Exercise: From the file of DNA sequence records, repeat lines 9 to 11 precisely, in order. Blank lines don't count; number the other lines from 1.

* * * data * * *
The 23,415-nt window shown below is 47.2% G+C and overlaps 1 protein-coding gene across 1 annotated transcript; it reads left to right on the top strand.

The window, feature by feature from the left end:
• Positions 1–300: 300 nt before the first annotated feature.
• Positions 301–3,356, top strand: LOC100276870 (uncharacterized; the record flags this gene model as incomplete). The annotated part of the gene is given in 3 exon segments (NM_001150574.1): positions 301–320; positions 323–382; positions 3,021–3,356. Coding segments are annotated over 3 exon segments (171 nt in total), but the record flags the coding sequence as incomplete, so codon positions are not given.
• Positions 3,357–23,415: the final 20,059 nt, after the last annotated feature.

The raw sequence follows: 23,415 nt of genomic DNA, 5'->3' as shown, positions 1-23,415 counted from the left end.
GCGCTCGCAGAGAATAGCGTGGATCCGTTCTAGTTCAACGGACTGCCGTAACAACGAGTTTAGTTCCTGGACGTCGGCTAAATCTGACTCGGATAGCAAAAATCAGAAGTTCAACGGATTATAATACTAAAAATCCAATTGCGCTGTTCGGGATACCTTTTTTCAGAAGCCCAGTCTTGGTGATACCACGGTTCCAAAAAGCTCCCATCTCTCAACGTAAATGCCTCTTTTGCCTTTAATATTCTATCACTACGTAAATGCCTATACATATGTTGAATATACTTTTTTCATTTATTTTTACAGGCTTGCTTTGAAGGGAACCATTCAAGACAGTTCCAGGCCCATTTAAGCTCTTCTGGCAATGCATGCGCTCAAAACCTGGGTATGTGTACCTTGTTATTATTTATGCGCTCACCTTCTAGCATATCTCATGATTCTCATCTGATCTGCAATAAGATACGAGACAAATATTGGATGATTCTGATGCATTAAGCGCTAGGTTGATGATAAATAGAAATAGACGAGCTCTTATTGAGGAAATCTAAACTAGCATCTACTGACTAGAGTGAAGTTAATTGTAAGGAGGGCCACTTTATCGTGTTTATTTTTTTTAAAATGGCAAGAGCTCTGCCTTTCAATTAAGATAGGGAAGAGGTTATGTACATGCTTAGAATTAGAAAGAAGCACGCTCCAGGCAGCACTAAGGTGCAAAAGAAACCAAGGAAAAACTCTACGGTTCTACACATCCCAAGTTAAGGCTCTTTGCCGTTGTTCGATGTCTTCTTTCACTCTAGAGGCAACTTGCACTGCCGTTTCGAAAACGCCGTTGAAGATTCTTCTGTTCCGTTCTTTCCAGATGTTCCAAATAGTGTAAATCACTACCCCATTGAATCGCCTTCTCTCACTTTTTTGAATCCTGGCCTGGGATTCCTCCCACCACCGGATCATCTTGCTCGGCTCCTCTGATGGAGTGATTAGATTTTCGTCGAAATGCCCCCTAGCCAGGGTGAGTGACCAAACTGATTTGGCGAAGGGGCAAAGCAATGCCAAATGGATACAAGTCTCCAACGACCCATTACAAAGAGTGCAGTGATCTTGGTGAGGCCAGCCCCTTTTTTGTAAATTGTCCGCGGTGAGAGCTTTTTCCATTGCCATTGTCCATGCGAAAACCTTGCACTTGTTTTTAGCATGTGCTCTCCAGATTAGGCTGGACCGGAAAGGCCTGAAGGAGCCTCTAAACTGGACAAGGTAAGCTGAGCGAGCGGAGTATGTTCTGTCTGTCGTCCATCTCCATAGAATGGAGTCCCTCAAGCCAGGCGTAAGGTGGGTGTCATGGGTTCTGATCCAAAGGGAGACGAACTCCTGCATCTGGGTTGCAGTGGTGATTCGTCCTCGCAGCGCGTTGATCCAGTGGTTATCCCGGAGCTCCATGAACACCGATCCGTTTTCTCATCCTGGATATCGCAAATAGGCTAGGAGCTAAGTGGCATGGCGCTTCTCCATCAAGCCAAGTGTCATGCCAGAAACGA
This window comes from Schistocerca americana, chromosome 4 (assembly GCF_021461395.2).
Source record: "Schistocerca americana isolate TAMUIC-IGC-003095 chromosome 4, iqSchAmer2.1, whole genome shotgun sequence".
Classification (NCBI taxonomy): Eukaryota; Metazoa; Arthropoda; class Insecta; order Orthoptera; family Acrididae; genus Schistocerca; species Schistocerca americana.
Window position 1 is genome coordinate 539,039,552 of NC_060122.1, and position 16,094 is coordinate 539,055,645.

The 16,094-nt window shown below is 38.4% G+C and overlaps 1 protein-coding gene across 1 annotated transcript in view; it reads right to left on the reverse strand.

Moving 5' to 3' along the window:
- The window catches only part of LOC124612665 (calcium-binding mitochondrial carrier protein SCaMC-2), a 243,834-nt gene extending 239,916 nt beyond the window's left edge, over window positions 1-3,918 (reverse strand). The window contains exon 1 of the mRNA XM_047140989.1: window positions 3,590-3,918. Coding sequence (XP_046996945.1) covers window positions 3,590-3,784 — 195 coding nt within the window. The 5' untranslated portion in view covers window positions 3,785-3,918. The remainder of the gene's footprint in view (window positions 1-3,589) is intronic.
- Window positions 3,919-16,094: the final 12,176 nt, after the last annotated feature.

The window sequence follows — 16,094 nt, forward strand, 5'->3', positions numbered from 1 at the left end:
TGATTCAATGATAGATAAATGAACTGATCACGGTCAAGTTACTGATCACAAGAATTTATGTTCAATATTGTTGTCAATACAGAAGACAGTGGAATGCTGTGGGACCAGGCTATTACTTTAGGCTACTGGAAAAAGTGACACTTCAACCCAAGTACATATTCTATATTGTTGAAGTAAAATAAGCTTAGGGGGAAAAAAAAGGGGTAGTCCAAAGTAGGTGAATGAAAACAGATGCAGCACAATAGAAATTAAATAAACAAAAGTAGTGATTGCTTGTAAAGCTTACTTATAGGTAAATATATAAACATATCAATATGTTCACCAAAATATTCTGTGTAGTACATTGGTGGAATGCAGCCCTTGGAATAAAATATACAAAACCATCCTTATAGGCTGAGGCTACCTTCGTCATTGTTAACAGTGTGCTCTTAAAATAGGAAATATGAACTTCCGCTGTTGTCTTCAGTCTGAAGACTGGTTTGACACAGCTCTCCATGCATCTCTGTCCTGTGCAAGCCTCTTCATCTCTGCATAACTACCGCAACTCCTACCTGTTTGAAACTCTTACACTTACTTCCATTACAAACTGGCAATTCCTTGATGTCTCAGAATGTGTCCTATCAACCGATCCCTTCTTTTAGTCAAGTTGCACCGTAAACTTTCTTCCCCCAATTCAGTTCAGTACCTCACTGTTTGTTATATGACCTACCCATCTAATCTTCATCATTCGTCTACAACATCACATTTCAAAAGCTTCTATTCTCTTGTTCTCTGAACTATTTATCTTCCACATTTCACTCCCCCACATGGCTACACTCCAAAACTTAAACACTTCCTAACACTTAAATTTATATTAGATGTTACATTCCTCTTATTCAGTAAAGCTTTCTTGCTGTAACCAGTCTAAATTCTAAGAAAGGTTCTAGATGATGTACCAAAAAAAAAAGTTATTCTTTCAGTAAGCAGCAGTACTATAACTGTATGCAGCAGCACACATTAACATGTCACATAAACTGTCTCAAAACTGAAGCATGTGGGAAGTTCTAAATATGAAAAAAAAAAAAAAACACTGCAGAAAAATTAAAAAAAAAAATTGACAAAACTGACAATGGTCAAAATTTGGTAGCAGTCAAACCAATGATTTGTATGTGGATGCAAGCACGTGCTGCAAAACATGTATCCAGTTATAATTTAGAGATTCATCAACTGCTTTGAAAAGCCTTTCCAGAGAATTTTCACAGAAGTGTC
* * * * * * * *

Source record: "Schistocerca americana isolate TAMUIC-IGC-003095 chromosome 4, iqSchAmer2.1, whole genome shotgun sequence".
Classification (NCBI taxonomy): Eukaryota; Metazoa; Arthropoda; class Insecta; order Orthoptera; family Acrididae; genus Schistocerca; species Schistocerca americana.
Window position 1 is genome coordinate 539,039,552 of NC_060122.1, and position 16,094 is coordinate 539,055,645.